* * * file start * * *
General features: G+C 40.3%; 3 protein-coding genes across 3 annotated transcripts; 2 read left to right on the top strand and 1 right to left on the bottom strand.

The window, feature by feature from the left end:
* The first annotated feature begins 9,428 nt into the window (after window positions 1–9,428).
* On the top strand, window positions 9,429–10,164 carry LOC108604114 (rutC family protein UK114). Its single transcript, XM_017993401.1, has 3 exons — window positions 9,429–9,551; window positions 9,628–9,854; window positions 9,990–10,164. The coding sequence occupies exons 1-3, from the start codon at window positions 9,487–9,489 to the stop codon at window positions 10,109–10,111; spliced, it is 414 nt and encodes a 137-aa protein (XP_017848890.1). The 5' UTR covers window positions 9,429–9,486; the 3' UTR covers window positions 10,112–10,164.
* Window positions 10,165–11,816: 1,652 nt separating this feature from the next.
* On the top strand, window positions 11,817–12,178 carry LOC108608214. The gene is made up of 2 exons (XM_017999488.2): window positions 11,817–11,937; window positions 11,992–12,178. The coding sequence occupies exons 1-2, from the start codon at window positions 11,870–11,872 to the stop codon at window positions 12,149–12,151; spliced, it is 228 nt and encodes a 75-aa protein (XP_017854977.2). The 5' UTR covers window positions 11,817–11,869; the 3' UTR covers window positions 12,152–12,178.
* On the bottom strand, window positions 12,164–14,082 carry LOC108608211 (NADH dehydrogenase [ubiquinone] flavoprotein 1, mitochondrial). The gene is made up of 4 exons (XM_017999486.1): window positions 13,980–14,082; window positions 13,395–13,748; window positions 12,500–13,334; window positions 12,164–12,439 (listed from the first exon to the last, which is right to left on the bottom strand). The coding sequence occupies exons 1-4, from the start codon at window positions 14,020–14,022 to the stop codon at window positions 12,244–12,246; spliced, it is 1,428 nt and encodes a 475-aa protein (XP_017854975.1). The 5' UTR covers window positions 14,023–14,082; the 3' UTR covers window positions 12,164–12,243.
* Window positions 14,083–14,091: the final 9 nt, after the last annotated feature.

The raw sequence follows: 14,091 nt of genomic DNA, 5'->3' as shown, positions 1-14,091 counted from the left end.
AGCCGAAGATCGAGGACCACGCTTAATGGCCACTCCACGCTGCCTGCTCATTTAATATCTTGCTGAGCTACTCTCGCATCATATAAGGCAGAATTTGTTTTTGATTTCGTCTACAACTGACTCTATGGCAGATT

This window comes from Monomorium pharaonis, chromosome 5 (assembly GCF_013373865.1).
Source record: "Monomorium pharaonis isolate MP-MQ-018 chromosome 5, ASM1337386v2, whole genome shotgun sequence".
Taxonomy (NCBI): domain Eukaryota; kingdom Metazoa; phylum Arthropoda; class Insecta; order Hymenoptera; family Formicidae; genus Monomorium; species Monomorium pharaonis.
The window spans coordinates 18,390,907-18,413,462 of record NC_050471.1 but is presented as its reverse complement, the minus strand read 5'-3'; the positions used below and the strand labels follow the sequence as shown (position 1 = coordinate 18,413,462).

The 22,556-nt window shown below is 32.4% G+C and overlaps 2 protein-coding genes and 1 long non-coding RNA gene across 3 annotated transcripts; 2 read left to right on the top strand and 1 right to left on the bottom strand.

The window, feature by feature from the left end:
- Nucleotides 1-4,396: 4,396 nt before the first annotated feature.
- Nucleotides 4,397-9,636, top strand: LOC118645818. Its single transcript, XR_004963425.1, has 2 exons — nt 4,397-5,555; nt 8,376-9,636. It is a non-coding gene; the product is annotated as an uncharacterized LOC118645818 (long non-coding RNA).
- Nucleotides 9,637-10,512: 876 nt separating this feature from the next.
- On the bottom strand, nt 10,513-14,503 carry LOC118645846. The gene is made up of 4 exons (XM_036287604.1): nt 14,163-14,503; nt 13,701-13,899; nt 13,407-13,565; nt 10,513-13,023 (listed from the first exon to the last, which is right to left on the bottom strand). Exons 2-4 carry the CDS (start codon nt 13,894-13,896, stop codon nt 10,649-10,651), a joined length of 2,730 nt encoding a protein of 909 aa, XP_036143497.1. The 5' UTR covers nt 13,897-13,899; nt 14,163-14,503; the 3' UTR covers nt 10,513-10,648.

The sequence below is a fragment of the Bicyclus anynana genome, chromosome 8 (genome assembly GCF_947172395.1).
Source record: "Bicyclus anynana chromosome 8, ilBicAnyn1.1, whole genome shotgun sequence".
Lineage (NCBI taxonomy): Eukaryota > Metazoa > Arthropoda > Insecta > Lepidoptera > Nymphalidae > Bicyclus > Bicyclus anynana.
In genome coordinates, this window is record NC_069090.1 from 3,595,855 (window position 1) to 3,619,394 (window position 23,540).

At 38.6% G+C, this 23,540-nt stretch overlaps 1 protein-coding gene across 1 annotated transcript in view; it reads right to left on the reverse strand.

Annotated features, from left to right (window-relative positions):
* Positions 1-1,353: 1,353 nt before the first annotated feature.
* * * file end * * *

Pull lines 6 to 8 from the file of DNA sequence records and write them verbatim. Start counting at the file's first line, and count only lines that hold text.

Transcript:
* On the top strand, window positions 11,817–12,178 carry LOC108608214. The gene is made up of 2 exons (XM_017999488.2): window positions 11,817–11,937; window positions 11,992–12,178. The coding sequence occupies exons 1-2, from the start codon at window positions 11,870–11,872 to the stop codon at window positions 12,149–12,151; spliced, it is 228 nt and encodes a 75-aa protein (XP_017854977.2). The 5' UTR covers window positions 11,817–11,869; the 3' UTR covers window positions 12,152–12,178.
* On the bottom strand, window positions 12,164–14,082 carry LOC108608211 (NADH dehydrogenase [ubiquinone] flavoprotein 1, mitochondrial). The gene is made up of 4 exons (XM_017999486.1): window positions 13,980–14,082; window positions 13,395–13,748; window positions 12,500–13,334; window positions 12,164–12,439 (listed from the first exon to the last, which is right to left on the bottom strand). The coding sequence occupies exons 1-4, from the start codon at window positions 14,020–14,022 to the stop codon at window positions 12,244–12,246; spliced, it is 1,428 nt and encodes a 475-aa protein (XP_017854975.1). The 5' UTR covers window positions 14,023–14,082; the 3' UTR covers window positions 12,164–12,243.
* Window positions 14,083–14,091: the final 9 nt, after the last annotated feature.